What about bond investments?
Interest-rate changes can have a broad effect on investments, but the impact tends to be more pronounced in the short term as markets adjust to the new level.
When interest rates rise, the value of existing bonds typically falls. Put simply, investors would prefer a newer bond paying a higher interest rate than an existing bond paying a lower rate. Longer-term bonds tend to fluctuate more than those with shorter maturities because investors may be reluctant to tie up their money for an extended period if they anticipate higher yields in the future.
Bonds redeemed prior to maturity may be worth more or less than their original value, but when a bond is held to maturity, the bond owner would receive the face value and interest, unless the issuer defaults. Thus, rising interest rates should not affect the return on a bond you hold to maturity, but may affect the price of a bond you want to sell on the secondary market before it reaches maturity.
Although the rising-rate environment may have a negative impact on bonds you currently hold and want to sell, it might also offer more appealing rates for future bond purchases.
Bond funds are subject to the same inflation, interest rate, and credit risks associated with their underlying bonds. Thus, falling bond values due to rising rates can adversely affect a bond fund’s performance. However, as underlying bonds mature and are replaced by higher-yielding bonds within a rising interest-rate environment, the fund’s yield and/or share value could potentially increase over the long term.
How will the stock market react?
Equities may also be affected by rising rates, though not as directly as bonds. Stock prices are closely tied to earnings growth, so many corporations stand to benefit from a more robust economy, even with higher interest rates. On the other hand, companies that rely on heavy borrowing will likely face higher costs going forward, which could affect their bottom lines.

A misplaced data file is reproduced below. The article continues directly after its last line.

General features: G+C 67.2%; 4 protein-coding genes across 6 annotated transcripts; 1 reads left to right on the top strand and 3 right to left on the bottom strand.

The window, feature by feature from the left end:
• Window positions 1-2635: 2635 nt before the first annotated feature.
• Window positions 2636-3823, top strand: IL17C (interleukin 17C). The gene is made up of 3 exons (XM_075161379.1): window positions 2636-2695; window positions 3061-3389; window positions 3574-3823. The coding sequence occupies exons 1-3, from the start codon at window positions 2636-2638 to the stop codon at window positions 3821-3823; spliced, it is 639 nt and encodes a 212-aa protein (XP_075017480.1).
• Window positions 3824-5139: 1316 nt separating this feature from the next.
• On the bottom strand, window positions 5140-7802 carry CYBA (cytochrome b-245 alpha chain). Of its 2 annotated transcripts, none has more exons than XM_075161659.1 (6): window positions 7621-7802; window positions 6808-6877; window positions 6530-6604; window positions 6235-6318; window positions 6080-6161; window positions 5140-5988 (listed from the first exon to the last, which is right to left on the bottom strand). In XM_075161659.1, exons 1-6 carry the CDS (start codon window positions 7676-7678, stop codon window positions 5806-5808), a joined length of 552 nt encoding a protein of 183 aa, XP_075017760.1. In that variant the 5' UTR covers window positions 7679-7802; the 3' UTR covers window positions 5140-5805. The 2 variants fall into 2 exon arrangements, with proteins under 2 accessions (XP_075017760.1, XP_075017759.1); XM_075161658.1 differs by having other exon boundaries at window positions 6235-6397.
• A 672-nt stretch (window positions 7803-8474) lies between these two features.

The stock market reacted positively to the initial rate hike and the projected path forward, but investors will be watching closely to see how the economy performs as interest rates adjust — and whether the increases are working to tame inflation.3
The market may continue to react, positively or negatively, to the government’s inflation reports or the Fed’s interest-rate decisions, but any reaction is typically temporary. As always, it’s important to maintain a long-term perspective and make sound investment decisions based on your own financial goals, time horizon, and risk tolerance.
Have a great weekend!
The FDIC insures CDs and bank savings accounts, which generally provide a fixed rate of return, up to $250,000 per depositor, per insured institution. The return and principal value of stocks and investment funds fluctuate with market conditions. Shares, when sold, may be worth more or less than their original cost. Investments offering the potential for higher rates of return also involve higher risk.
Investment funds are sold by prospectus. Please consider the fund’s objectives, risks, charges, and expenses carefully before investing. The prospectus, which contains this and other information about the investment company, can be obtained from your financial professional. Be sure to read the prospectus carefully before deciding whether to invest.